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Sun, 14 April 2024

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Children in care are not a priority for this government

(Alamy)

3 min read

As someone committed to the protection and care of children, I am sickened and devastated to learn of the abuse that occurred within residential services provided by Hesley Group. It has been decades since we last confronted such heinous abuse.

The Department for Education’s response has been simply to increase regulations, when children’s social care is arguably the most regulated sector in existence.  Ofsted already has adequate regulation to inspect against and enforce. The abuse at Hesley Group was not due to insufficient regulation, more that the information Ofsted and local authorities had in their possession, was overlooked. I personally believe these failings were a result of insufficient resource.

The panel report following the investigation of the abuse identified clear failings by local authorities and the regulator, but also highlighted significant workforce challenges in residential settings. Government and Members of the House must recognise that achieving exemplary childcare across the sector requires sufficient professionals. But as in many other public services, residential childcare is experiencing a workforce crisis. 

Discussions are not about if there will be another serious incident, but when and where

Record numbers of children are in care. As history demonstrates, increased deprivation in society directly increases demands on the care system. Following years of austerity, local authorities are in a position where all resources are spent on “firefighting”, with nothing left for “fire prevention”. So it is inevitable that the number of children coming into care will continue to increase.

With such financial pressures, it is also inevitable that things will go wrong. I am extremely concerned that local authorities and the regulator are continuously expected to undertake inadequately funded, additional statutory duties. Whilst today we are focusing on the events at Hesley Group, acute risks of serious incidents permeate the entirety of children’s social care.  In the professional community, discussions are not about if there will be another serious incident, but when and where. 

For the past year, my colleagues and I have been working on short- and long-term solutions to address the workforce crisis. It must be noted that adult social care has received over £1bn to address workforce issues, while children’s residential care - to date - has received no direct support. Requests to government have been made for solutions such as visas for international staff and for financial support for a sector-led national recruitment campaign and training programmes. Whilst current discussions with government are constructive, they must urgently deliver tangible support for the sector.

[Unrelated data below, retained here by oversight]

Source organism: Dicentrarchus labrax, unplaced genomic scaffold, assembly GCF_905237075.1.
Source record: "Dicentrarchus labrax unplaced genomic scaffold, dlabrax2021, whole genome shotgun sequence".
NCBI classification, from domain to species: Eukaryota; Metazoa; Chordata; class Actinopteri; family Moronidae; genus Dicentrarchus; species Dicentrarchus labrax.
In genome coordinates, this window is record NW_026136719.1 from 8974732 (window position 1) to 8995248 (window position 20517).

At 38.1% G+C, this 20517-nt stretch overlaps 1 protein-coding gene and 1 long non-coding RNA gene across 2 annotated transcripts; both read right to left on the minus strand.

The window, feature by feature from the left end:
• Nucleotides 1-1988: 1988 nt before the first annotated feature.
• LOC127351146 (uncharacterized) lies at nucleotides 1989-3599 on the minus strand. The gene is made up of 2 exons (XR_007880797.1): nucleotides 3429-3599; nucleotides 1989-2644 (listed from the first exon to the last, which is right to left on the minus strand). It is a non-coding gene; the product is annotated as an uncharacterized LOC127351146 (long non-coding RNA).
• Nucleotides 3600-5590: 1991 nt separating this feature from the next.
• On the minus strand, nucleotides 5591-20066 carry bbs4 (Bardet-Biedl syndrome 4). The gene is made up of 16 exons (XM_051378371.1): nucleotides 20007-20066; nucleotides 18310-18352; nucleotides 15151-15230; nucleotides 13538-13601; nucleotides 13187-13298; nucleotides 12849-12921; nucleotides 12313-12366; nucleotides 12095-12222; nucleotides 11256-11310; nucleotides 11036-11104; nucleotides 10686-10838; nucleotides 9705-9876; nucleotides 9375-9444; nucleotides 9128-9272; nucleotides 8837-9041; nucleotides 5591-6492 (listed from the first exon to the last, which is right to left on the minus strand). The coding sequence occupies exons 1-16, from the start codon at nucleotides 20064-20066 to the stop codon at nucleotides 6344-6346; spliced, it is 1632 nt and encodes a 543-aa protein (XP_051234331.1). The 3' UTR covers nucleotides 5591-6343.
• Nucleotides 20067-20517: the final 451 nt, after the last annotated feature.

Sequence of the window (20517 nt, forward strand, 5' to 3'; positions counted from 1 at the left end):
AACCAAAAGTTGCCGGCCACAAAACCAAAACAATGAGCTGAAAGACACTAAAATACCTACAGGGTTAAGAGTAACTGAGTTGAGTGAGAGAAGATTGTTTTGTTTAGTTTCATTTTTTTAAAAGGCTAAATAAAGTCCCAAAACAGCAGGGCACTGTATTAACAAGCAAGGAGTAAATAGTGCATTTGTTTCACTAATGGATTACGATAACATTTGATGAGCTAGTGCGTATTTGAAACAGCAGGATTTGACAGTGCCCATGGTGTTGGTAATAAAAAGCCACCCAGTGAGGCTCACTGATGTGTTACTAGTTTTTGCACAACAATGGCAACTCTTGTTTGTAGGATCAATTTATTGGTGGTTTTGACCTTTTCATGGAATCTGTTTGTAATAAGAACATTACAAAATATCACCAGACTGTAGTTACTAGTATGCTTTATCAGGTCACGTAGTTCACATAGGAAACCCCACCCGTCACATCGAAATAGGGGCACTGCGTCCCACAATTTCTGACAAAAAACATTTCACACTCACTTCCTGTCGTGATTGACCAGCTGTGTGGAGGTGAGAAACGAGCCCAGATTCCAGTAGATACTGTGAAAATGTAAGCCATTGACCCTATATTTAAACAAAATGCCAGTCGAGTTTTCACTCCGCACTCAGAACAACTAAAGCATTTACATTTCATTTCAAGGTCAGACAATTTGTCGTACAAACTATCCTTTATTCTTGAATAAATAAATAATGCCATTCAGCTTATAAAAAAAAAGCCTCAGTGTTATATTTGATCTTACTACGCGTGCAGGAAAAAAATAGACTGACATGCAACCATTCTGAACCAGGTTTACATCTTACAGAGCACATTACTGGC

Whilst financial support is important, other significant issues must be addressed.  As a portfolio, children in care have repeatedly been passed between government departments including the Home Office, Department of Health, Department for Children’s Schools and Families and finally the Department for Education. This reflects that as a population they are classified a “wicked problem” due to the inherent complexity of meeting their needs and managing their risk. Further, as a population of approximately 80,000, children in care are not a priority for government or Members of the House. But they should be. Children in care cost local authorities approximately £7bn a year, leading to reductions in other budgets in constituencies.  Further, current system failures are cost-shunting a multi-billion-pound problem into society every year.  

We welcome the government’s announcement to improving safeguarding of children and young people. I along with colleagues are working with the Department for Education to review care standards and improve them where necessary.  However, I have grave concerns that the direction of policy and the recent Independent Review of Children’s Social Care will not reduce the risk to our most vulnerable children, but tragically, increase it. 

 

Mark Kerr, deputy CEO at The Children's Homes Association.

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